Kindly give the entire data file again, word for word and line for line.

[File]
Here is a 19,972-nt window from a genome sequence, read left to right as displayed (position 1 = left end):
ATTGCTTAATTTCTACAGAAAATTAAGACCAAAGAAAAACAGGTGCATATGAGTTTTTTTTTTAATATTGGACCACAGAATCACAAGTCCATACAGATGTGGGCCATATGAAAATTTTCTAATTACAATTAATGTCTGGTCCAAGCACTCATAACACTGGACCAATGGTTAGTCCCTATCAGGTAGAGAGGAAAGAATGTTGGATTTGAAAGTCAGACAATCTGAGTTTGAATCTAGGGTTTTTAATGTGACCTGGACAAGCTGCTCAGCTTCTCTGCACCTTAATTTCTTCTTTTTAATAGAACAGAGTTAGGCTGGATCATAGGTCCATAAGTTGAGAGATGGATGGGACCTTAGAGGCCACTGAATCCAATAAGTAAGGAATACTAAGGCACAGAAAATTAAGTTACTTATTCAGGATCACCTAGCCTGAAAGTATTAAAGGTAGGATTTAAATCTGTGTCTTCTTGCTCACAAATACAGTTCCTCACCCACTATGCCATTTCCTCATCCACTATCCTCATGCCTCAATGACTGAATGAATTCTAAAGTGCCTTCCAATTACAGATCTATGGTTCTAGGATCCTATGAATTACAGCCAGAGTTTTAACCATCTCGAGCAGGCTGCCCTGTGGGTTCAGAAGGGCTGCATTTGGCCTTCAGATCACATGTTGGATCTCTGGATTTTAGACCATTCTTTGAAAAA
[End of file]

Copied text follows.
Here is a 19,972-nt window from a genome sequence, read left to right as displayed (position 1 = left end):
ATTGCTTAATTTCTACAGAAAATTAAGACCAAAGAAAAACAGGTGCATATGAGTTTTTTTTTTAATATTGGACCACAGAATCACAAGTCCATACAGATGTGGGCCATATGAAAATTTTCTAATTACAATTAATGTCTGGTCCAAGCACTCATAACACTGGACCAATGGTTAGTCCCTATCAGGTAGAGAGGAAAGAATGTTGGATTTGAAAGTCAGACAATCTGAGTTTGAATCTAGGGTTTTTAATGTGACCTGGACAAGCTGCTCAGCTTCTCTGCACCTTAATTTCTTCTTTTTAATAGAACAGAGTTAGGCTGGATCATAGGTCCATAAGTTGAGAGATGGATGGGACCTTAGAGGCCACTGAATCCAATAAGTAAGGAATACTAAGGCACAGAAAATTAAGTTACTTATTCAGGATCACCTAGCCTGAAAGTATTAAAGGTAGGATTTAAATCTGTGTCTTCTTGCTCACAAATACAGTTCCTCACCCACTATGCCATTTCCTCATCCACTATCCTCATGCCTCAATGACTGAATGAATTCTAAAGTGCCTTCCAATTACAGATCTATGGTTCTAGGATCCTATGAATTACAGCCAGAGTTTTAACCATCTCGAGCAGGCTGCCCTGTGGGTTCAGAAGGGCTGCATTTGGCCTTCAGATCACATGTTGGATCTCTGGATTTTAGACCATTCTTTGAAAAA